One of the underrated benefits of big animals is their big poo. Between all the grass and water than goes in there's a lot that passes through, highly enriched. It's great fertilizer, and it's all free.
If animals are out on pasture most of the year, like they should be, they do a good job of scattering it themselves. Not too much in any one spot. And the grass truly is greener around the cow patties, at least when there's water. All that nitrogen, potassium, phosphorus, organic matter, and lots of trace substances is just what the soil microbes need to make nutritious plant food. In the Far East, any and all manure was valued so highly it was locked up to protect against theft. Every scrap of it went back on the land, and there are wild accounts of incredibly productive farming. Like 40 acres producing enough food for 240 people, 24 pigs, and 24 donkeys.
But winter manure is a different beast altogether, because with centralized haystacks most of the manure ends up there too, unable to get to where it's needed. The piles then are only good for keeping bill collectors away and growing tasty fly larvae for the chickens.
Because a manure spreader seemed to be a critical item for the farm, maybe even the single most important piece of equipment, I was surprised when I couldn't find one anywhere in the area. The closest one available was in Ohio, where an Amish farmer had listed one for sale. Working with the Amish is interesting. Because they don't have phones, I would send a letter or call the neighbor with a message. A few days later I'd hear something back. But we got the deal done, and when it arrived on the trailer I moved the Toyota out of the garage to make space for it. Priorities. Evidently cars are easier to come by than manure spreaders.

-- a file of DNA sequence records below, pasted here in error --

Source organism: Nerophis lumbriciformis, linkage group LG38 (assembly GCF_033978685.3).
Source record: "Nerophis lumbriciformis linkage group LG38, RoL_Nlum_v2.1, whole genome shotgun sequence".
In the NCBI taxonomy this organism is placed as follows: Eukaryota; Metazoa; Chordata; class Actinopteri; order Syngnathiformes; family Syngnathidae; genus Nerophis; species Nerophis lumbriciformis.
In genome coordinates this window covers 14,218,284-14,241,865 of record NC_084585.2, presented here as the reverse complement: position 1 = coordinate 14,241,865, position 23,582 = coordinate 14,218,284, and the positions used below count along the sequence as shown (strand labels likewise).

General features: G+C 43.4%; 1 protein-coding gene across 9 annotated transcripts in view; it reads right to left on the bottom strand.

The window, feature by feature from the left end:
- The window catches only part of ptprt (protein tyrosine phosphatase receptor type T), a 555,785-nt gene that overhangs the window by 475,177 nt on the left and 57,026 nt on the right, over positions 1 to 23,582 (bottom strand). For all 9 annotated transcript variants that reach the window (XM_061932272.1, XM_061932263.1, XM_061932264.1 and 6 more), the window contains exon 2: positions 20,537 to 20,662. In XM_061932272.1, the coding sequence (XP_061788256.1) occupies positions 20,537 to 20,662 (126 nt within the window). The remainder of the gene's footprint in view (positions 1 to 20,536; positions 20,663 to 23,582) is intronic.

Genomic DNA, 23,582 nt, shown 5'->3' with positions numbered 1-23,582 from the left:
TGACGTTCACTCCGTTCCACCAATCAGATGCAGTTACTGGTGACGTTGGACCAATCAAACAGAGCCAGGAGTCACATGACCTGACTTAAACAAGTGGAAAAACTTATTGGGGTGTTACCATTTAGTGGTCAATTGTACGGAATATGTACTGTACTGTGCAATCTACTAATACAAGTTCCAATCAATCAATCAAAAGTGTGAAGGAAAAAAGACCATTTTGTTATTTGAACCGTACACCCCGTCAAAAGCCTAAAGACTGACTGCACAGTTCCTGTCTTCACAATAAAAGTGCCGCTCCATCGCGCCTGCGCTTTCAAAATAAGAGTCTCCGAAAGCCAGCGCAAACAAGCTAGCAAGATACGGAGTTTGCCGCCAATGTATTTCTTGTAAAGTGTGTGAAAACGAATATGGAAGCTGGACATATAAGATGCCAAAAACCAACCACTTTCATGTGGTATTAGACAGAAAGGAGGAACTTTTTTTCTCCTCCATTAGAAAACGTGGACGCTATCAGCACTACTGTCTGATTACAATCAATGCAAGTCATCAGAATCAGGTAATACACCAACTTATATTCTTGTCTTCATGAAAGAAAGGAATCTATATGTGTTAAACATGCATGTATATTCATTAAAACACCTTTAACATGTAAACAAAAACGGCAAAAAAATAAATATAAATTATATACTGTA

Like most tools the Amish use it is solid, repairable, adjustable, and understandable. In other words it's pretty much the opposite of what you can buy at Wal Mart. And it was probably even made in the USA. I expect it to last my lifetime, if not longer. And it was used, another bonus. For some reason I've always felt partial to well built stuff that has been around the block and just needs some grease, TLC, and maybe a few repairs.
As soon as the barnyard had thawed enough to accept a pitchfork we got going. The manure spreader holds 25 bushels, which turned out to be just right for two people working comfortably while talking about college, roommates, and boyfriends. And when the hopper was topped off the horses were anxious to head down the field. With chains and beaters engaged it scattered a nice wide strip, only occasionally pitching a chunk forward into the back of my head and down my shirt.
Now that I've got the barnyard figured out I just need to set up the house with that composting toilet, or maybe an outhouse around the side. The Chinese valued their night soil so highly that it used to be considered polite for dinner guests to go to the bathroom before leaving. I kid you not. But I haven't yet been able to talk the family into making that sort of personal contribution to the farm.